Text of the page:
May 15, 2011 |
Evel The High-Flying Life of Evel Knievel: American Showman, Daredevil, and Legend Leigh Montville Doubleday: 400 pp., $27.50 For men of a certain age, Evel Knievel is a touchstone of innocence lost, vaguely held in the memory bank as an emblem of how easily and simply wonderment once came to a fan-boy of American sports. In the 1970s, Knievel, the motorcycle daredevil clad in a white jumpsuit, flew over cars and buses and canyons (well, he had issues with the canyons)
December 25, 2008 |
Evel Knievel was a superhero, from the tip of his jumpsuit collar to the bottom of his white boots. He mounted motorcycles, and even a few rocket ships. He leaped cars, buses, rattlesnakes and sharks in a single bound. He wore a cape. Even so, Knievel was no Superman. Underneath the star-spangled get-up, the first son of Butte, Mont., was a tale-telling, philandering ex-con who once smashed another man's arms with a baseball bat. And about those leaps . . .
July 29, 2004 |
Evel KNIEVEL hasn't made a major motorcycle jump since 1980, when he broke his forearm and suffered a concussion attempting to clear a tank of live sharks, but his absence seems to be making Hollywood's heart grow fonder. This weekend, TNT will air "Evel Knievel," the fourth movie to chronicle the legendary daredevil's life. (And Universal Pictures has a fifth in active development: "Pure Evel," directed by McG of "Charlie's Angels" fame.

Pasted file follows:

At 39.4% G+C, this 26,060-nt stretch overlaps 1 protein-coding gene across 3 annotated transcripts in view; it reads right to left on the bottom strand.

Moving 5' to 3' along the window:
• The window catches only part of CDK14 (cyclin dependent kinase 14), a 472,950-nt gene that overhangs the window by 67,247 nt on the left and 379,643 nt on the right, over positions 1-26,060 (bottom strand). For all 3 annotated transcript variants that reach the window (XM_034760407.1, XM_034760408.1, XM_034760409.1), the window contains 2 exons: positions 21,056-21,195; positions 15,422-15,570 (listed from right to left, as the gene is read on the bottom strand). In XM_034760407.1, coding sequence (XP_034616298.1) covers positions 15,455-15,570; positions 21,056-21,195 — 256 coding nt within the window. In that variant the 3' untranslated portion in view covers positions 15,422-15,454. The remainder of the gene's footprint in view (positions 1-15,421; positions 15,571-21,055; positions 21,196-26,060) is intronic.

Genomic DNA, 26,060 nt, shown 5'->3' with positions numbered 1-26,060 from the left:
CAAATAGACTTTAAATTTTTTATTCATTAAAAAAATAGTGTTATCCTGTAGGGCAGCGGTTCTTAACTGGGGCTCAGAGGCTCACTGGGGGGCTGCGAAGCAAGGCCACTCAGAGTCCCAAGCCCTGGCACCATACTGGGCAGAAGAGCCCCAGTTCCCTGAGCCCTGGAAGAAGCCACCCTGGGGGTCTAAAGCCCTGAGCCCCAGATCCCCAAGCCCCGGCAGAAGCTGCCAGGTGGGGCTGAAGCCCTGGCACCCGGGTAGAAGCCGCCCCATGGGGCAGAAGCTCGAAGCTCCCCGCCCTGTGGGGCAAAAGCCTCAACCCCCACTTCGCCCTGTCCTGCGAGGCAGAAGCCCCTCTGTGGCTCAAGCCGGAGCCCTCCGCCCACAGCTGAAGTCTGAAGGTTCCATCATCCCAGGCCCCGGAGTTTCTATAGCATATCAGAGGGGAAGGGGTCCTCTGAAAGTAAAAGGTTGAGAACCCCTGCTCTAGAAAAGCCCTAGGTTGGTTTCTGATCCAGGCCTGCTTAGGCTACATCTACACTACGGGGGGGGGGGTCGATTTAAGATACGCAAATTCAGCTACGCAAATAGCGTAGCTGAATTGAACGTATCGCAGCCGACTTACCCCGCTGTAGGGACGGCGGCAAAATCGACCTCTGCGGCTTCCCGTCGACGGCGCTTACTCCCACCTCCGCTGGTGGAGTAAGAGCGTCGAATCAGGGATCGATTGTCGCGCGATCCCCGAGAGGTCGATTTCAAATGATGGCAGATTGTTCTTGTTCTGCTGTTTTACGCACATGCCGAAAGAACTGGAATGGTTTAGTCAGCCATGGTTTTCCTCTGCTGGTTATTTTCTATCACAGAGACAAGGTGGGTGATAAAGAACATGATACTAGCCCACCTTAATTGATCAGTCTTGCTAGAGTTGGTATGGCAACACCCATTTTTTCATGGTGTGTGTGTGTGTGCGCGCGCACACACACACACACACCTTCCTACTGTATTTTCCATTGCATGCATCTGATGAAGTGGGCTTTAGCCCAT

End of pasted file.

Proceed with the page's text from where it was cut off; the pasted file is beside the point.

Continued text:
CALIFORNIA | LOCAL
November 18, 2001 |
Decades ago, millions would pause in awe as Evel Knievel, astride a gaudy roaring motorcycle, sailed over fountains, canyons and rows of buses, the stars on his superhero costumes glittering. A century ago, his hometown of Butte was "the city that electrified a nation" with wire from its copper mines. Butte was famous for its raucous, bustling streets, sometimes dangerous but always exciting, hard against a mountain of copper ore that was steadily chipped away by miners.
May 25, 2008 |
Robbie "Kaptain" Knievel, son of the late daredevil Evel Knievel, successfully jumped over 24 delivery trucks at the site of one of his father's most famous stunts. Knievel, 46, had said he would need to be going 95 mph at takeoff for the 200-foot jump, which began from a three-story-tall ramp and was completed amid wild cheers, explosions and shooting flames at Kings Island amusement park near Cincinnati. After touching down at the tip of the landing ramp, Knievel gave the crowd a thumbs-up and popped a wheelie.
December 10, 2007 |
Fireworks exploded over the mining town of Butte as the body of motorcycle daredevil Evel Knievel arrived for a funeral expected to draw thousands. Knievel will be remembered in a service today as his hometown celebrates the life of the legendary stuntman who sped motorcycles over the local mine dumps as a boy. Knievel died Nov. 30 in Clearwater, Fla. He was 69.